You then enter the Atlantic Tundra Cliffs aviaries. Three of them house small flocks of large gulls, each of the three groups distinctive in appearance, the Iceland Gull (4), Kumlien’s Gull (5), and Thayer’s Gull (6). You are somewhat surprised to learn that they are each just a subspecies, all of the same species.
Across from them are a group of birds on whose eggs and chicks the gulls would happily prey (7): Atlantic Puffins; Purple Sandpipers; Barnacle Geese (a cliff nesting goose); and Harlequin Ducks. The artificial wave machine pounds surprisingly rough water against the rocky shore of the aviary, but this is the habitat these birds prefer.
Behind the Atlantic Cliffs, you find another female Wolverine (9), and through her enclosure you have a view beyond in to a large yard (8) in which you can see the breeding herd of Musk Oxen and the Barren Ground Caribou, larger and browner than the Peary’s.
Behind the Atlantic Cliffs, you find another female Wolverine (9), and through her enclosure you have a view beyond in to a large yard (8) in which you can see the breeding herd of Musk Oxen and the Barren Ground Caribou, larger and browner than the Peary’s. Along with them is another subspecies of the Arctic Hare, but this one changes for the summer to a brown pelage.
Next door to the Wolverine is her mate in a two part enclosure (10). The other part is over next to the other female and the Peary’s Caribou, and they are linked by an overpass that looks like a giant log over the visitor’s trail (11), the top is fortunately well encased in Plexiglas and fencing. The Wolverine has well-earned its reputation for ferociousness, competitor as it is with the much larger wolves and bears.
You pass by the Arctic Tundra Discovery Center (12), nicely decorated with Inuit animal art. As you walk along outside the center, you pass by the male Wolverine’s other yard, then have another view into the Peary’s Caribous and Musk Oxen yard, and after that you have a view into the Arctic Wolf enclosure (13). Arctic Wolves are white, smaller than Gray Wolves and less afraid of humans. Two of them stare back at you across the moat, more curious than the skittish reaction you might get from their southern cousins who know humans all too well.
The wolves, too, have a multi-part enclosure, and you can see a tangle of boulder s and logs leading to an overpass (14). One of the wolves is sitting up there, enjoying the view through the Plexiglas of the primates passing underneath.
Past the wolf overpass, as you walk along the wolf enclosure, on your left are three aviaries. The first of these (15) holds a pair each of two iconic species of birds: the Lesser Sandhill Crane, the far northern (and smallest) subspecies of North America’s second tallest bird; and the Red-throated Loon, the smallest and most arctic of the five species of loons, the only one of the five that can take off from the water without a running start, and considered the closest to the basal lineage from which loons evolved. Loons are notoriously sensitive to disturbance, hence the large space that they share with only a pair of cranes.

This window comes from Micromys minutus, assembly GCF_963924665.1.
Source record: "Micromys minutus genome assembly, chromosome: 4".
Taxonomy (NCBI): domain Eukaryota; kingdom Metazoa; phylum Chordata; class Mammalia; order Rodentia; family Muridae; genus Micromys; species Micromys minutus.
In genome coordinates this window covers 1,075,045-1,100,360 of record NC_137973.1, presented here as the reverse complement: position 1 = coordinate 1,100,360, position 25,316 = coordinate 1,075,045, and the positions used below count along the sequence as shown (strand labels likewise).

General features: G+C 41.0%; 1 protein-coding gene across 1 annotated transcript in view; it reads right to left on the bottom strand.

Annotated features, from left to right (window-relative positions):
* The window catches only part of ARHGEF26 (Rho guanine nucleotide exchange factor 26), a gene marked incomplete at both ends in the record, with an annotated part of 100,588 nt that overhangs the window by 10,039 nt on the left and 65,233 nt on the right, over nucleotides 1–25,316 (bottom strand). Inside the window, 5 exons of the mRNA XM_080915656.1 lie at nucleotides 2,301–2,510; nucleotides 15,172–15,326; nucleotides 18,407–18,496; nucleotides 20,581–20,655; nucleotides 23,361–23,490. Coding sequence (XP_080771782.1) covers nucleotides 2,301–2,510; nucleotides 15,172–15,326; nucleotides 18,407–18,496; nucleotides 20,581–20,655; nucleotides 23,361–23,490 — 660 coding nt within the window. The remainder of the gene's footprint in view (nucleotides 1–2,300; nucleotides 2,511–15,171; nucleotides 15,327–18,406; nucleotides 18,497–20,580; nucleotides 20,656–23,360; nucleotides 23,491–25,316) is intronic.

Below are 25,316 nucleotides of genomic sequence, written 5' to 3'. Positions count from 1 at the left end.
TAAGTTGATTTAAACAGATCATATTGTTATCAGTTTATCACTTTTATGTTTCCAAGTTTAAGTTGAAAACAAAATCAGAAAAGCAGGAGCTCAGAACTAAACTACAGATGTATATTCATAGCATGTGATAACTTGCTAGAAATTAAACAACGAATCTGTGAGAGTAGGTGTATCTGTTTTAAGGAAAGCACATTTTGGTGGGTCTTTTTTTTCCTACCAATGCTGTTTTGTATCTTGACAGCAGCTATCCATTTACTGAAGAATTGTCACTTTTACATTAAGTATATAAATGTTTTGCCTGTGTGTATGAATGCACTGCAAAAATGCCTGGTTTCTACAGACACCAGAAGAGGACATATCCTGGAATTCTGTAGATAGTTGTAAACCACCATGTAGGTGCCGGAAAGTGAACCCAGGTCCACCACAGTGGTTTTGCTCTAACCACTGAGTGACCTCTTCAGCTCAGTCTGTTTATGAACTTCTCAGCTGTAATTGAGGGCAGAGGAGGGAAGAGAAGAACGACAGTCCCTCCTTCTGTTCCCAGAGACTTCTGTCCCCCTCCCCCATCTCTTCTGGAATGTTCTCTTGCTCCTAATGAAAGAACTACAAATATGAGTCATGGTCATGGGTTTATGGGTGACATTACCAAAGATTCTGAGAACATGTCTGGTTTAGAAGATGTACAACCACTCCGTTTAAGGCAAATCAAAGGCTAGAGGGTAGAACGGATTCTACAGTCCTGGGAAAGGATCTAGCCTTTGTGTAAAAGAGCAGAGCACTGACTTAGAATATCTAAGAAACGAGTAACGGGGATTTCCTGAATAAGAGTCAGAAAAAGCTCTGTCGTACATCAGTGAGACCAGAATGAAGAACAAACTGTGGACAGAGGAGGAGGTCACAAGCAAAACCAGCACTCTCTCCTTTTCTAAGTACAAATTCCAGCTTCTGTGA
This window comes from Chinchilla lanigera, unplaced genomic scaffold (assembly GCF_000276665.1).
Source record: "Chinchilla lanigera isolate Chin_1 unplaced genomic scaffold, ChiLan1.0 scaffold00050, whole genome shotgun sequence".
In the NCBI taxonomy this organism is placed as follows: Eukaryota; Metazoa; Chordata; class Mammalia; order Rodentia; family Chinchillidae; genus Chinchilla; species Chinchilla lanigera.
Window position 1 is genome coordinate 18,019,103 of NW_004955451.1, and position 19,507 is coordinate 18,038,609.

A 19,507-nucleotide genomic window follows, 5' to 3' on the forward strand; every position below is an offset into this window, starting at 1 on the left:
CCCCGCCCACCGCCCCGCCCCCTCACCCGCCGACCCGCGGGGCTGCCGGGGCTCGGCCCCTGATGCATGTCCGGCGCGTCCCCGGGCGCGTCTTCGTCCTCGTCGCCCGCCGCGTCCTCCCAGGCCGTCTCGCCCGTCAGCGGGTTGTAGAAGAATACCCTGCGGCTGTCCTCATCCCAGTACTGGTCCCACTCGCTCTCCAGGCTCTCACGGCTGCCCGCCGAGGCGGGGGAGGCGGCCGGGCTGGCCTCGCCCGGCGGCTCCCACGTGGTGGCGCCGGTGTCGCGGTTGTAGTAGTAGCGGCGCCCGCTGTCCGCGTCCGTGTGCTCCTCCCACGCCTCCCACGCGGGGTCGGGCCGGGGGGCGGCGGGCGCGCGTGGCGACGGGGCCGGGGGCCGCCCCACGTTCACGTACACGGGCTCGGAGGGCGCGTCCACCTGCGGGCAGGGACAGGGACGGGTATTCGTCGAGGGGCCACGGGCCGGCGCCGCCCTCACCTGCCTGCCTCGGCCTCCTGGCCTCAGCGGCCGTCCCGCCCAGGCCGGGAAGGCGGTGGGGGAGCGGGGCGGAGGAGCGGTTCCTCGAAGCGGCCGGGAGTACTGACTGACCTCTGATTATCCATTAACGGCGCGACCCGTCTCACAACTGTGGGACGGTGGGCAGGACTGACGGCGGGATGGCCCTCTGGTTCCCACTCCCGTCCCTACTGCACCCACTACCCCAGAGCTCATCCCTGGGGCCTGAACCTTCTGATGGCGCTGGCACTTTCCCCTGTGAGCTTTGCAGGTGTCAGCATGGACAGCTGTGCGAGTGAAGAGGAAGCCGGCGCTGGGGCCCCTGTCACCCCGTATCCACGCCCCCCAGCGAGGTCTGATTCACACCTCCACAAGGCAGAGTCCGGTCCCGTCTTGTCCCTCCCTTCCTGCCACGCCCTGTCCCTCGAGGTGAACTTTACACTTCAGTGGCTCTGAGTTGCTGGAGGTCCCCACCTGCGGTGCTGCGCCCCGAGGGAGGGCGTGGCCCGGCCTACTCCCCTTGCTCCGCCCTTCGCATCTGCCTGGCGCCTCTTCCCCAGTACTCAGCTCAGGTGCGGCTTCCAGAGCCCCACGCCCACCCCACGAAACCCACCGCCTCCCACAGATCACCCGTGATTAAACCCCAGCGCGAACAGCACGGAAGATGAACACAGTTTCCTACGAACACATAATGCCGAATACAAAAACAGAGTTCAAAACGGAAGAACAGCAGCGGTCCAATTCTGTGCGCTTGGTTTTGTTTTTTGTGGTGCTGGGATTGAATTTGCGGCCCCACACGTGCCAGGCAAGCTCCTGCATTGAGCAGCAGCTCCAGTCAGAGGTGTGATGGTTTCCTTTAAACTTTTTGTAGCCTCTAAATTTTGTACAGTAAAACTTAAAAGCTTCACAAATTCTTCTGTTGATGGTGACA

Next to them is one of the tundra’s most feared predators, the Gyrfalcon, the world’s largest falcon (16), a threat to birds and mammals alike.
The next aviary is in fact half of a large, double aviary that runs along the wolf enclosure for a hundred feet and stretches over four hundred feet along the Arctic Ocean Councourse, the zoo’s northern boundary (17). The cliffs, grass, sand and salt water are home to a set of sea and shore birds from the tundra (almost 100 birds of almost two dozen species), including Tundra (or Whistling) Swans, and several of their smaller waterfowl cousins: Snow Geese; Greater White-fronted Geese; Ross’s Geese; Cackling Geese; Red-breasted Mergansers; Greater Scaups; and Green-winged Teals. There is a colony of the cliff-nesting Black-legged Kittiwake, a small gull that presents no threat to the other birds, and a wide assortment of wading birds. There are three species of plovers, short-billed waders that hunt by sight rather than by feel: the American Golden, Black-bellied/Grey, and Semipalmated Plovers. And there is a host of species from the sandpiper family: a subspecies of the Whimbrel, the most widespread of the world’s curlews (which have down-curved bills) ; the Hudsonian Godwit (godwits have long bills, either straight or slightly upturned, and are long-legged); the Long-billed Dowitcher (like a godwit but shorter-legged, like a snipe); the small and stocky Ruddy Turnstone; and six species actually called sandpiper: the White-rumped, Stilt, Pectoral, Semipalmated, Buff-breasted and Least Sandpipers. (The last is the world’s smallest shorebird.)